On the heels of price transparency legislation gaining momentum in Congress, software platform Turquoise Health today revealed data showing health costs did not grow faster than the rate of inflation this year.
The report was compiled using the list of CMS’ 500 shoppable services, an index of monthly price changes by four national payers at major hospitals including UnitedHealthcare, Cigna, Aetna and Blue Cross Blue Shield insurers.
Through the end of the third quarter, there was a 2% increase in negotiated rates, or prices, of all 500 shoppable services, in line with the 1.9% U.S. inflation measured by the Personal Consumption Expenditures Price Index and below the overall U.S. inflation rate determined by the Consumer Price Index. However, there is price variation among individual services.
“We see the largest price increases in areas like Chickenpox and Measles vaccines," the report said. “On the deflationary side, off-hours medical services, allergy tests and vaginal delivery of placentas have seen the largest price drops.”
Large discrepancies for the same care were shown to exist in different cities and within the same markets, Turquoise experts said.
Now that price differences are more readily obvious and available, it’s possible price ranges will decrease.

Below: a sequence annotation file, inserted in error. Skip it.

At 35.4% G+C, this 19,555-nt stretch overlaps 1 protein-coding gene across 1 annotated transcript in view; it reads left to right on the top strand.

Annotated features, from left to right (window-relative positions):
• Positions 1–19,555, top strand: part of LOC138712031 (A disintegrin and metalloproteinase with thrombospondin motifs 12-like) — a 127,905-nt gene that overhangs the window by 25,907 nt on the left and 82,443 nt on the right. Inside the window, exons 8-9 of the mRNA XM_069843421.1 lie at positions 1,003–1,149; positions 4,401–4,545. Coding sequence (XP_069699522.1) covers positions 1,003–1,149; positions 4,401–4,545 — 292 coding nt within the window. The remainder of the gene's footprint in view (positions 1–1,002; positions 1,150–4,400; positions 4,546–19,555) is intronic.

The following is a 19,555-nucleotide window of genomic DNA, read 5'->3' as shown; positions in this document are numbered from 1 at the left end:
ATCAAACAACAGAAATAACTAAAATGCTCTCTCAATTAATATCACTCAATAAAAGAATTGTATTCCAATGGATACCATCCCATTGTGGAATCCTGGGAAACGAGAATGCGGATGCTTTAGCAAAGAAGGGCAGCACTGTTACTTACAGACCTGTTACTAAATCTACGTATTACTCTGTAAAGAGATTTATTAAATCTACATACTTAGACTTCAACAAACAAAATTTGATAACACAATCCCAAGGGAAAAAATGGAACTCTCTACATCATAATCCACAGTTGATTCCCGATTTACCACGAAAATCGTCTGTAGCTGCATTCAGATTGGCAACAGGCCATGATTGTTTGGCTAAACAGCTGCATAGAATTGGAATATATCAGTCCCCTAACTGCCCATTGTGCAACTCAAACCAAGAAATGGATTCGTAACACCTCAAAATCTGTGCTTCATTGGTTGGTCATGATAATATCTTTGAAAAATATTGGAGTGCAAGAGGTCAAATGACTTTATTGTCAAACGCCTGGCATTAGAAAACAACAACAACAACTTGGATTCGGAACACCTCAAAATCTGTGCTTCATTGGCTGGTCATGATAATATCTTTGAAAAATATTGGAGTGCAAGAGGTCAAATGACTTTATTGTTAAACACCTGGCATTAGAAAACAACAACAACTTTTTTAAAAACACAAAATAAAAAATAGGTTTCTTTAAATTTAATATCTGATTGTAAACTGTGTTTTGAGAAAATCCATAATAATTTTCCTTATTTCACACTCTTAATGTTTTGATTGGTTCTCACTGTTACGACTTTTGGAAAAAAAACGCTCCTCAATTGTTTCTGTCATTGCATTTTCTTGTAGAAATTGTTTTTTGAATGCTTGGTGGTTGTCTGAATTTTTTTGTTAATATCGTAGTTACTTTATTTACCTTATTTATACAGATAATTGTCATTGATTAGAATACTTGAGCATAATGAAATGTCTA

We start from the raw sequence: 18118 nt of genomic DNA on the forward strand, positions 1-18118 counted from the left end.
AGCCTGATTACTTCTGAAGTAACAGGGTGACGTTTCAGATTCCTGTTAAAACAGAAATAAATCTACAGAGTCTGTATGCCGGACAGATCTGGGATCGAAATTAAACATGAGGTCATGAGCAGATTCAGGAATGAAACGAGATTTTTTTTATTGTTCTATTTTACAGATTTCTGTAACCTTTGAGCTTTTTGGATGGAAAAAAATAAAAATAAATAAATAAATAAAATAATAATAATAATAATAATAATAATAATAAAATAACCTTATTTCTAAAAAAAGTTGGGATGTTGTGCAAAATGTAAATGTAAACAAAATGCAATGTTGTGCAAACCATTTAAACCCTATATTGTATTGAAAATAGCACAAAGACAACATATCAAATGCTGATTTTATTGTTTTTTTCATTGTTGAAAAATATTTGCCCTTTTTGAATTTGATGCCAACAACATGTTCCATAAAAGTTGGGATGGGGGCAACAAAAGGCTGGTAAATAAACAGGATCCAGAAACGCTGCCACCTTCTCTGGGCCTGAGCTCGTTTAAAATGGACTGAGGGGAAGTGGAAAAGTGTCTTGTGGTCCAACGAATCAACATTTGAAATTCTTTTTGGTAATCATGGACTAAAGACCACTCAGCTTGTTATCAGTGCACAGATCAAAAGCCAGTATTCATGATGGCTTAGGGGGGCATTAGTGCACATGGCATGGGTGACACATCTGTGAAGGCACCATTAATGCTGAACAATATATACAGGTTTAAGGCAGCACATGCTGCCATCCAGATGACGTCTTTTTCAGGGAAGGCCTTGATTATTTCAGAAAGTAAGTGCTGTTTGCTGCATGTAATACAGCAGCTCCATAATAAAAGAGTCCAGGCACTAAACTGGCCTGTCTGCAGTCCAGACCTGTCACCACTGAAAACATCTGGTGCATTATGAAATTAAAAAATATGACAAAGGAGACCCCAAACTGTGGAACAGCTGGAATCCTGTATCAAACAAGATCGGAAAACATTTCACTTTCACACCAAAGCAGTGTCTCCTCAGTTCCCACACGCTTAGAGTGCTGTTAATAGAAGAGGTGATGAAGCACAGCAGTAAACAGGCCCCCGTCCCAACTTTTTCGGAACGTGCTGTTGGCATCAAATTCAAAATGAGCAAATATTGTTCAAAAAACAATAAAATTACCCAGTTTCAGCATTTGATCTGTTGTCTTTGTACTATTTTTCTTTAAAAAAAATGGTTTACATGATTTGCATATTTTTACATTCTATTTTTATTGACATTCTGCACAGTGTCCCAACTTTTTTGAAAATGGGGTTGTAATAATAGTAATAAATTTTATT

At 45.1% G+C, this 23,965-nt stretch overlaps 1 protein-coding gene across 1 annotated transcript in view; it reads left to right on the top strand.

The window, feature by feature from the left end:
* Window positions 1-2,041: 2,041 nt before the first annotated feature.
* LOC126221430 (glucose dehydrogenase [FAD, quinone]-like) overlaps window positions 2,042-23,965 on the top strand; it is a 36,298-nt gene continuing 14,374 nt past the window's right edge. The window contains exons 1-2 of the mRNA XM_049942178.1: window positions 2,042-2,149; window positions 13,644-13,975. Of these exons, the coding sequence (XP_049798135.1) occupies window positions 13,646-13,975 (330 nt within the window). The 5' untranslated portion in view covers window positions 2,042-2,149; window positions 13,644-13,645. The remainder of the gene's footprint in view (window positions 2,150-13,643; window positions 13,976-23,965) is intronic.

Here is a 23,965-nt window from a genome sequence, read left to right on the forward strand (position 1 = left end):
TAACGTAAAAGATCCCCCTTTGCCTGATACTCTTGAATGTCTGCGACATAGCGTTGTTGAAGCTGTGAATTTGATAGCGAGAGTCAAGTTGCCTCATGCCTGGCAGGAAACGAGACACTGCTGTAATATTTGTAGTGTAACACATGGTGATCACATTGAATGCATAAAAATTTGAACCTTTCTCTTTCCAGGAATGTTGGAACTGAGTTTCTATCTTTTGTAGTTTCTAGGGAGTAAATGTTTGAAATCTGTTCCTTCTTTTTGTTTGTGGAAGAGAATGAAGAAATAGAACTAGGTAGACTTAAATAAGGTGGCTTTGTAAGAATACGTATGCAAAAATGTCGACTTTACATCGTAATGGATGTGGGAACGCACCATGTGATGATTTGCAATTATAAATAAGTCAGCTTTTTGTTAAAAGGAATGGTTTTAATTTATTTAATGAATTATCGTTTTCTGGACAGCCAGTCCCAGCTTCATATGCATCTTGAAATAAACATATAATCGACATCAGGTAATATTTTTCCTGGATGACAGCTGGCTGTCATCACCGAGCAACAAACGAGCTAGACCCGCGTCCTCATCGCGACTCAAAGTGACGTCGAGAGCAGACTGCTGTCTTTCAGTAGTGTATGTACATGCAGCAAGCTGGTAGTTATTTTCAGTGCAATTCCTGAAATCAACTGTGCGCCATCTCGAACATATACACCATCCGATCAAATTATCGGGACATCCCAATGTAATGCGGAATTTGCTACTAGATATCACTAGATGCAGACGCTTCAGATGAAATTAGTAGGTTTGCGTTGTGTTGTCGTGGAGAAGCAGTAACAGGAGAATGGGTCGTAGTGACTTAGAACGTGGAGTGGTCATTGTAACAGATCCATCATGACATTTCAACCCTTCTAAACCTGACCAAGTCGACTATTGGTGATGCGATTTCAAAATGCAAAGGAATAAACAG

In Los Angeles, the rate an insurer could agree to reimburse the provider ranges anywhere from $1,183 to $32,563 for vaginal delivery with post-delivery care. Even in other cities like Boston, the negotiated rate range is $1,050 to $3,596. Patients then pay a proportion of this price based on their insurance coverage and the cost-sharing rate.
Negotiated drug rates, representing what the payer has agreed to reimburse providers for administering a medication at a hospital, is also included in the CMS list of 500 shoppable services. For the drug Infliximab, which treats conditions like rheumatoid arthritis, Crohn’s disease and plaque psoriasis, its reimbursement rate decreased 3.3% across 144,978 rate changes nationwide.